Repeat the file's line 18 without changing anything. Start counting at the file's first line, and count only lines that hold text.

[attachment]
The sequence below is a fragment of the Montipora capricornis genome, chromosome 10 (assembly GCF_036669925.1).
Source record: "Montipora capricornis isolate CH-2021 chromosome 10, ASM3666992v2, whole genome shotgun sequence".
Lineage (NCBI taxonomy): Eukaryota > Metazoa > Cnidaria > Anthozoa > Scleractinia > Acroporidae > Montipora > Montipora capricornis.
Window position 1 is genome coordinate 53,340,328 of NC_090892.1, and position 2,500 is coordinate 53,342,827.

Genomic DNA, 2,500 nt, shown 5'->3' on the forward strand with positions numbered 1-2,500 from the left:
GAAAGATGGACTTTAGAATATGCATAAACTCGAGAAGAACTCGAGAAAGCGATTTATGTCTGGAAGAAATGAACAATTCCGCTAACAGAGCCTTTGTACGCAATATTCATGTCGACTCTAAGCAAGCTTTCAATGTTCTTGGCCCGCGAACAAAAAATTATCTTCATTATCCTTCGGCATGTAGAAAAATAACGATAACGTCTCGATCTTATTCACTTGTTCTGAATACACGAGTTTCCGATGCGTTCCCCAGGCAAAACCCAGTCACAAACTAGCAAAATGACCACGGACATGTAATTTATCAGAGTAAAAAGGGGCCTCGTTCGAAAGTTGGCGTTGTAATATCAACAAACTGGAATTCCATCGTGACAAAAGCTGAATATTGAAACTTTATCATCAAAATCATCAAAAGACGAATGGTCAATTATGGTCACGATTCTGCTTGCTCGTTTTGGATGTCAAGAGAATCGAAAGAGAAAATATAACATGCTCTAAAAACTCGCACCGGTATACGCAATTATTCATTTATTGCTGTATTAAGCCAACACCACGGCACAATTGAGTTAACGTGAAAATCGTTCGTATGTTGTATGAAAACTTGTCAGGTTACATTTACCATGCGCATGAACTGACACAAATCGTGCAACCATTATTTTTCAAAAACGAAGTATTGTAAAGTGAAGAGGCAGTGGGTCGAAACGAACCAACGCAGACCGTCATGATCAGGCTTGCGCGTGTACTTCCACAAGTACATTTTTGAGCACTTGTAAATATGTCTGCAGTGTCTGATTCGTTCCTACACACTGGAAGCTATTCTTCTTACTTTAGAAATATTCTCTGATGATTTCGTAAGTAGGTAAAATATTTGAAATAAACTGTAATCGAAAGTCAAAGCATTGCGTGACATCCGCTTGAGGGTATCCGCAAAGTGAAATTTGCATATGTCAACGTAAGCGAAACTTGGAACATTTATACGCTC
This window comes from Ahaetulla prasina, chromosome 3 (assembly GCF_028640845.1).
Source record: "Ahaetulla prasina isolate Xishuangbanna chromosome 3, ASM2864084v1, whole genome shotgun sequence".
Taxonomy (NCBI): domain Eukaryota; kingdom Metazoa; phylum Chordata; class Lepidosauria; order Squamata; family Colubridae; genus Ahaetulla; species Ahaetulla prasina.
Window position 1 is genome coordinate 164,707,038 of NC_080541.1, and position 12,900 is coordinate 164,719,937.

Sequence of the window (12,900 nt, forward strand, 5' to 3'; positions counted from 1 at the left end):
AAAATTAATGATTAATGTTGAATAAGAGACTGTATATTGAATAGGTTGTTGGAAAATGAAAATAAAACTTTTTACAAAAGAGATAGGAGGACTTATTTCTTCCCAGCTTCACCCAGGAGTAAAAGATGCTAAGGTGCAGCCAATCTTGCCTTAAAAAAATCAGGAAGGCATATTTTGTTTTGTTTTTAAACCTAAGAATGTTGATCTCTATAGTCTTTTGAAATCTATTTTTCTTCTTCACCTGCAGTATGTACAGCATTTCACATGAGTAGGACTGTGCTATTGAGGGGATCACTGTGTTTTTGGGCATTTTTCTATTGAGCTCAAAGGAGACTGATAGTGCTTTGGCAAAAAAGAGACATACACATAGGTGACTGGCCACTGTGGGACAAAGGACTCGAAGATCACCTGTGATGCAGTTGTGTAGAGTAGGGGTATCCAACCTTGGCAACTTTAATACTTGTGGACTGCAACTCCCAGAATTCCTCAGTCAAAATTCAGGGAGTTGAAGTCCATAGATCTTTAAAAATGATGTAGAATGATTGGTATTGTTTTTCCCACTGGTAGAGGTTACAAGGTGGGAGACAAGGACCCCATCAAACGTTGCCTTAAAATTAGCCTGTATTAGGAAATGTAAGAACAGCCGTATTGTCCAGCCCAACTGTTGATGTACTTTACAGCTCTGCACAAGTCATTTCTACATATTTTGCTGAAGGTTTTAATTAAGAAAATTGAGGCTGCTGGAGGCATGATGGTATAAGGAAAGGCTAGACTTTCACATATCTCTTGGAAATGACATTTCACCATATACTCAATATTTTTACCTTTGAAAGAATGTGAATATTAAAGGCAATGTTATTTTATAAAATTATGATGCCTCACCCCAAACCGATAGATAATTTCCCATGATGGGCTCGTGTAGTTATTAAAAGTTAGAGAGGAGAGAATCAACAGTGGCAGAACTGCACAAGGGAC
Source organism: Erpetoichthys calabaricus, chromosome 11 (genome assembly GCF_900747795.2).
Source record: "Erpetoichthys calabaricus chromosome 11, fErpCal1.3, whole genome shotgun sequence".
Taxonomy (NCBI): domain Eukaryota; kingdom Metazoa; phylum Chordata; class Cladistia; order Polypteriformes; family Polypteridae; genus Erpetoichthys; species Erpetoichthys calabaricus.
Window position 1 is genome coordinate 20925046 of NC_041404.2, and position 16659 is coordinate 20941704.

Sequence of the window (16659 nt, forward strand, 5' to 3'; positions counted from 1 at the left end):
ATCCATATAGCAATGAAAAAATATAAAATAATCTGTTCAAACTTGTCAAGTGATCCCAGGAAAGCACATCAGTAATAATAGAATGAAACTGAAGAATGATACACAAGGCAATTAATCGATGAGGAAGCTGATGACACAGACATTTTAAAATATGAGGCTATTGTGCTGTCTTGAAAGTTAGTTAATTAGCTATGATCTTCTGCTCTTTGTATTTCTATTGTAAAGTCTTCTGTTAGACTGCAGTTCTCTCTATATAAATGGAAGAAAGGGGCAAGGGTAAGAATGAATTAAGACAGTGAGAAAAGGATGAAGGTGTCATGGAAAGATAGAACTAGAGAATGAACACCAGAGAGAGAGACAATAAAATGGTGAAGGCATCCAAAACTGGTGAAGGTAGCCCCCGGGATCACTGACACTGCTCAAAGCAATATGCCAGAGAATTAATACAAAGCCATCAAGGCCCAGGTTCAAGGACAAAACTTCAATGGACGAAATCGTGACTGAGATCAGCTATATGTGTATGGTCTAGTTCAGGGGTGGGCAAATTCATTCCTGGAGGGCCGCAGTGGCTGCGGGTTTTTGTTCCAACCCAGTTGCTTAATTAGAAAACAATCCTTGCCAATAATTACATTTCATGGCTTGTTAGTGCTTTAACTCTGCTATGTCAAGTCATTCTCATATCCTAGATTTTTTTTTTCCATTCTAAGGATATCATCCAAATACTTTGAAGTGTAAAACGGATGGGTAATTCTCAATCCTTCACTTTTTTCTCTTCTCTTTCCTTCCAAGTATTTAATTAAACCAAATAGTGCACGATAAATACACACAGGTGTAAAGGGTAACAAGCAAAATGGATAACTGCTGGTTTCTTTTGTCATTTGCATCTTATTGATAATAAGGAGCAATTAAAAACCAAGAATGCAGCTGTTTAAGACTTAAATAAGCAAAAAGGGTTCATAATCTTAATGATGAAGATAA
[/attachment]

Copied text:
ATCCATATAGCAATGAAAAAATATAAAATAATCTGTTCAAACTTGTCAAGTGATCCCAGGAAAGCACATCAGTAATAATAGAATGAAACTGAAGAATGATACACAAGGCAATTAATCGATGAGGAAGCTGATGACACAGACATTTTAAAATATGAGGCTATTGTGCTGTCTTGAAAGTTAGTTAATTAGCTATGATCTTCTGCTCTTTGTATTTCTATTGTAAAGTCTTCTGTTAGACTGCAGTTCTCTCTATATAAATGGAAGAAAGGGGCAAGGGTAAGAATGAATTAAGACAGTGAGAAAAGGATGAAGGTGTCATGGAAAGATAGAACTAGAGAATGAACACCAGAGAGAGAGACAATAAAATGGTGAAGGCATCCAAAACTGGTGAAGGTAGCCCCCGGGATCACTGACACTGCTCAAAGCAATATGCCAGAGAATTAATACAAAGCCATCAAGGCCCAGGTTCAAGGACAAAACTTCAATGGACGAAATCGTGACTGAGATCAGCTATATGTGTATGGTCTAGTTCAGGGGTGGGCAAATTCATTCCTGGAGGGCCGCAGTGGCTGCGGGTTTTTGTTCCAACCCAGTTGCTTAATTAGAAAACAATCCTTGCCAATAATTACATTTCATGGCTTGTTAGTGCTTTAACTCTGCTATGTCAAGTCATTCTCATATCCTAGATTTTTTTTTTCCATTCTAAGGATATCATCCAAATACTTTGAAGTGTAAAACGGATGGGTAATTCTCAATCCTTCACTTTTTTCTCTTCTCTTTCCTTCCAAGTATTTAATTAAACCAAATAGTGCACGATAAATACACACAGGTGTAAAGGGTAACAAGCAAAATGGATAACTGCTGGTTTCTTTTGTCATTTGCATCTTATTGATAATAAGGAGCAATTAAAAACCAAGAATGCAGCTGTTTAAGACTTAAATAAGCAAAAAGGGTTCATAATCTTAATGATGAAGATAA